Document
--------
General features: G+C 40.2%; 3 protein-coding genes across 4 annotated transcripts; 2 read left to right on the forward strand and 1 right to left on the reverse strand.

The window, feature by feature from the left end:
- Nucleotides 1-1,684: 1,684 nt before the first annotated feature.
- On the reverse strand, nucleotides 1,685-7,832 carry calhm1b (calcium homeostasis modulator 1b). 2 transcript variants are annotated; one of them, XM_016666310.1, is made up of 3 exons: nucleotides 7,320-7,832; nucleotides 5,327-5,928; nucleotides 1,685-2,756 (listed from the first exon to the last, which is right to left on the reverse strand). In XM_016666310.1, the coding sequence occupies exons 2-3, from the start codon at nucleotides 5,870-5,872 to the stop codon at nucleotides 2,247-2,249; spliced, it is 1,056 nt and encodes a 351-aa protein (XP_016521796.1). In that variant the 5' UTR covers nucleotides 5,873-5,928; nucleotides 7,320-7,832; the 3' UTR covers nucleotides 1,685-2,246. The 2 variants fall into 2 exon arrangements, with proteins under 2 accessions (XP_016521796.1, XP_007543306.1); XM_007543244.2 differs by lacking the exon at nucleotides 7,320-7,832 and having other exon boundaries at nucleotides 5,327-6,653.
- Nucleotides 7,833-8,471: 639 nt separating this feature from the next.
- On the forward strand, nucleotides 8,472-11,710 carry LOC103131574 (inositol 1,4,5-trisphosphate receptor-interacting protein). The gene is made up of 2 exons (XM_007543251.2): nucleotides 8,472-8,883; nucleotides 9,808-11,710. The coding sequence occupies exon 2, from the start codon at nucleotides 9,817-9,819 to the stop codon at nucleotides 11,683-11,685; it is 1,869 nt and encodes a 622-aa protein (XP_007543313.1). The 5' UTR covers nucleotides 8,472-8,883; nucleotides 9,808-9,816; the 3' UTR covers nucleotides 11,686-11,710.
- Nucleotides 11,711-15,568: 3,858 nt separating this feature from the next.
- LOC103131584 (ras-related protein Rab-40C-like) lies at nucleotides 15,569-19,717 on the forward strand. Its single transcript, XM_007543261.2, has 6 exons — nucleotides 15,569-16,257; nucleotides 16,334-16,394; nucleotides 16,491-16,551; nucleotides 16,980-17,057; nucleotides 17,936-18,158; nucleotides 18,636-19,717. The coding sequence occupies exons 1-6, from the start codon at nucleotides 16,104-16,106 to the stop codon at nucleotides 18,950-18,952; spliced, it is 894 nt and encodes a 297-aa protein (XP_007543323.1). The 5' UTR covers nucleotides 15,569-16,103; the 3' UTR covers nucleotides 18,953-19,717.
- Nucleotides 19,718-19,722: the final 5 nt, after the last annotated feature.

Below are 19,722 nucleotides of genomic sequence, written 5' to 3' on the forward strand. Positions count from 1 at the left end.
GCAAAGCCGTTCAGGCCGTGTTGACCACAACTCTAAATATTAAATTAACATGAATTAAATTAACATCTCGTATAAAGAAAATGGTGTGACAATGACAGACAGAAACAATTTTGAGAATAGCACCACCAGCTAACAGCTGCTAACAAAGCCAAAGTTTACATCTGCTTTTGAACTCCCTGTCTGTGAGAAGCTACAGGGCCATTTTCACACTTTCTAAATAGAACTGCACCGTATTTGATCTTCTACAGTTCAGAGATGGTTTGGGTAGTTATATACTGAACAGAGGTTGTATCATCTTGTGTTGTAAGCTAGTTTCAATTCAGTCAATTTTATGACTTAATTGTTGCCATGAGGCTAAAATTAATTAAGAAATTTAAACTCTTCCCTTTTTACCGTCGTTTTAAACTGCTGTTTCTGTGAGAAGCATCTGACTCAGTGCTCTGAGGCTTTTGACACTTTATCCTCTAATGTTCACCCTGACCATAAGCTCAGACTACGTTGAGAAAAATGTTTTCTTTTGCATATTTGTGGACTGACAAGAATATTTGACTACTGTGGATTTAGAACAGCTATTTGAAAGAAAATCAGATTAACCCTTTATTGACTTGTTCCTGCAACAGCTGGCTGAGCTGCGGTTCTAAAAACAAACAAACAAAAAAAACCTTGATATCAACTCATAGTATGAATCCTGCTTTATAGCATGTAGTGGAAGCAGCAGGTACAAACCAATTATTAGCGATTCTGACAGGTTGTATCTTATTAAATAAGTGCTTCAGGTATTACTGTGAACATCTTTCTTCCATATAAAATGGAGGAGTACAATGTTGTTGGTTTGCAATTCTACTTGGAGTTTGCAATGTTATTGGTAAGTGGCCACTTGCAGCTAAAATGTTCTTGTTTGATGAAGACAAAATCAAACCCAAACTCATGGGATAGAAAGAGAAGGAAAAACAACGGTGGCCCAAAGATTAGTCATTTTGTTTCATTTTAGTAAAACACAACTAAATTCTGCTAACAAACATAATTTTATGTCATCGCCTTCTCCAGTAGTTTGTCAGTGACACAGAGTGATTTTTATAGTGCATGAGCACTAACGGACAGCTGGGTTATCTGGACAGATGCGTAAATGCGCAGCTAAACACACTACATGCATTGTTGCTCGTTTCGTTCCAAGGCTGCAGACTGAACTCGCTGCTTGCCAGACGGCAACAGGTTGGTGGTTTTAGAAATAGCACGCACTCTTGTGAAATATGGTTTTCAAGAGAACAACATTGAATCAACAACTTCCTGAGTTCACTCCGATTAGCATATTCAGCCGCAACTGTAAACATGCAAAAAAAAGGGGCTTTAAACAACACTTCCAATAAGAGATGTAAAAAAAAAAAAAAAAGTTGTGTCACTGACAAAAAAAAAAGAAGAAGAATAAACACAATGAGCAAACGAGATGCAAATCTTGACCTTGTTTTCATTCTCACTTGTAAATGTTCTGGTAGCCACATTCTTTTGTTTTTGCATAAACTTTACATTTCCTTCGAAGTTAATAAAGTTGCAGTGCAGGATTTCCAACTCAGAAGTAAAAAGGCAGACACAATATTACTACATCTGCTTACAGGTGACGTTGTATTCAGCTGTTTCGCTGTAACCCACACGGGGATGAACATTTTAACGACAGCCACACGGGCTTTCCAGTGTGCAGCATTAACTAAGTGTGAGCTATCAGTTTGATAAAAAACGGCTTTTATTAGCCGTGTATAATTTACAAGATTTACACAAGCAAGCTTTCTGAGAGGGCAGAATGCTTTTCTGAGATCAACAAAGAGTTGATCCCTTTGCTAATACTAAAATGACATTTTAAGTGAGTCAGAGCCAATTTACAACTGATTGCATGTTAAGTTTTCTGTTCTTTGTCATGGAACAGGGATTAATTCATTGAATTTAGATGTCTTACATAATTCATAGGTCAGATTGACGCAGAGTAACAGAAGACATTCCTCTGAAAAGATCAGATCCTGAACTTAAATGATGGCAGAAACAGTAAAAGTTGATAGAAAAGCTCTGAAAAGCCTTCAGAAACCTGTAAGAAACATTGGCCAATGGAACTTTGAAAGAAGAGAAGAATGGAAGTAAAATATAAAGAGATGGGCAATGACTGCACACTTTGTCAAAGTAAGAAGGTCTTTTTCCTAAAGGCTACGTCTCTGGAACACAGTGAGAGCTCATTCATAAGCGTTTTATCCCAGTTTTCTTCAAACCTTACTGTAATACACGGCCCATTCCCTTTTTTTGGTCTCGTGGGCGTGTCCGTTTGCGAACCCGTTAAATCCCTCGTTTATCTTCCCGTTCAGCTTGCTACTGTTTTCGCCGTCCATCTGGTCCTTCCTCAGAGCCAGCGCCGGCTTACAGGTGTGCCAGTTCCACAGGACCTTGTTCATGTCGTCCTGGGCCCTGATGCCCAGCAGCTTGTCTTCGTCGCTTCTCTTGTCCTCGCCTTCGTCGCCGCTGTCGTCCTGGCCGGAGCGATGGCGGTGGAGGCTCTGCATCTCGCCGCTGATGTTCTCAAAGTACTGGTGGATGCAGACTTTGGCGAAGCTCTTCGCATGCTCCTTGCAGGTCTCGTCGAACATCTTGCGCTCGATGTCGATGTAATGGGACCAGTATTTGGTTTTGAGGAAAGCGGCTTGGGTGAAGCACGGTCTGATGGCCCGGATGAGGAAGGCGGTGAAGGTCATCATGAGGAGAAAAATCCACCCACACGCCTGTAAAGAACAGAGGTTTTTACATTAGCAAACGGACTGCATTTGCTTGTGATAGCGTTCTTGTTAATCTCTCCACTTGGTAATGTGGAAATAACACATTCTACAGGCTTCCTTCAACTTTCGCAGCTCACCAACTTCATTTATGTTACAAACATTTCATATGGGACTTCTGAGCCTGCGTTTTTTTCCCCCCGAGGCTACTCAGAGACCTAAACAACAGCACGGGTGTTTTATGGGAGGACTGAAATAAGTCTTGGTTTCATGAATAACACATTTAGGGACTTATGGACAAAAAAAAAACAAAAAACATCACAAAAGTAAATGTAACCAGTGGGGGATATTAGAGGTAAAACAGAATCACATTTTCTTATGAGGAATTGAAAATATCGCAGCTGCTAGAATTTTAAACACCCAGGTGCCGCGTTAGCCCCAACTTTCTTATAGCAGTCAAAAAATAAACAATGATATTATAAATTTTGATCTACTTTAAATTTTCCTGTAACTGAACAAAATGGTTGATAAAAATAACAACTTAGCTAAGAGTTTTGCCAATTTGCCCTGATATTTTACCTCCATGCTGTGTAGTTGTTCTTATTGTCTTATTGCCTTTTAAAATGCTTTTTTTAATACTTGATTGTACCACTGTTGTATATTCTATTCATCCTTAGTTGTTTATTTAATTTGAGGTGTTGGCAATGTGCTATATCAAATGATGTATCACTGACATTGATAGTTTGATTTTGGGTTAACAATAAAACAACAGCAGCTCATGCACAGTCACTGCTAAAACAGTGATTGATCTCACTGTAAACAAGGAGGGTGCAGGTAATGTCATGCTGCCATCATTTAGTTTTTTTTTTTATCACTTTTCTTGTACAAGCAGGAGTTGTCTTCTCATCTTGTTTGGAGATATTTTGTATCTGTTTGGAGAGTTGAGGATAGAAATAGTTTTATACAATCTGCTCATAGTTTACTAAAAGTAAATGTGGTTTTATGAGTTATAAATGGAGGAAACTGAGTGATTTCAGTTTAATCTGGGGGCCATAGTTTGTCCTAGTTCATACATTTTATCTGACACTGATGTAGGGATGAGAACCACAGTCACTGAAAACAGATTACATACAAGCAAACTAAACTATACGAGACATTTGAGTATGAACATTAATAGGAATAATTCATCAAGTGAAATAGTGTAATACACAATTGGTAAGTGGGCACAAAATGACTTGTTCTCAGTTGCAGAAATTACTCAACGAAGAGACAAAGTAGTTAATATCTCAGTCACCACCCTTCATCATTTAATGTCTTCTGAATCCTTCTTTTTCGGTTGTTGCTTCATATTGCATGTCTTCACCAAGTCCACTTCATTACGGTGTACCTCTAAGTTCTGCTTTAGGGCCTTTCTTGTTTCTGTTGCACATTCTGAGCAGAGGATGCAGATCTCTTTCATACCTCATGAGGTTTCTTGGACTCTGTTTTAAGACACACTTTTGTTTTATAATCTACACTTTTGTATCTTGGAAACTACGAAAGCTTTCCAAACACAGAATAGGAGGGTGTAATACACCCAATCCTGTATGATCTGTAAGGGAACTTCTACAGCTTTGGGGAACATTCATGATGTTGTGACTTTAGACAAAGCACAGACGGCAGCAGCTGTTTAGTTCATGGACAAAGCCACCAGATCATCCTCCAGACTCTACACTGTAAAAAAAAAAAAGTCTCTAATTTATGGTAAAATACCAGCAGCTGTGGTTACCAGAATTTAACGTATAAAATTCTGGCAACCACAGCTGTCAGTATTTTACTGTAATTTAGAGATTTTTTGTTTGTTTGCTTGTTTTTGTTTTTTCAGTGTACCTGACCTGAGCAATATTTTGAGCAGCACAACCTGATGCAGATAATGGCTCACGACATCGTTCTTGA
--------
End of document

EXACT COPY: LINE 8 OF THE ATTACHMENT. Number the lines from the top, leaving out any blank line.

- LOC103131584 (ras-related protein Rab-40C-like) lies at nucleotides 15,569-19,717 on the forward strand. Its single transcript, XM_007543261.2, has 6 exons — nucleotides 15,569-16,257; nucleotides 16,334-16,394; nucleotides 16,491-16,551; nucleotides 16,980-17,057; nucleotides 17,936-18,158; nucleotides 18,636-19,717. The coding sequence occupies exons 1-6, from the start codon at nucleotides 16,104-16,106 to the stop codon at nucleotides 18,950-18,952; spliced, it is 894 nt and encodes a 297-aa protein (XP_007543323.1). The 5' UTR covers nucleotides 15,569-16,103; the 3' UTR covers nucleotides 18,953-19,717.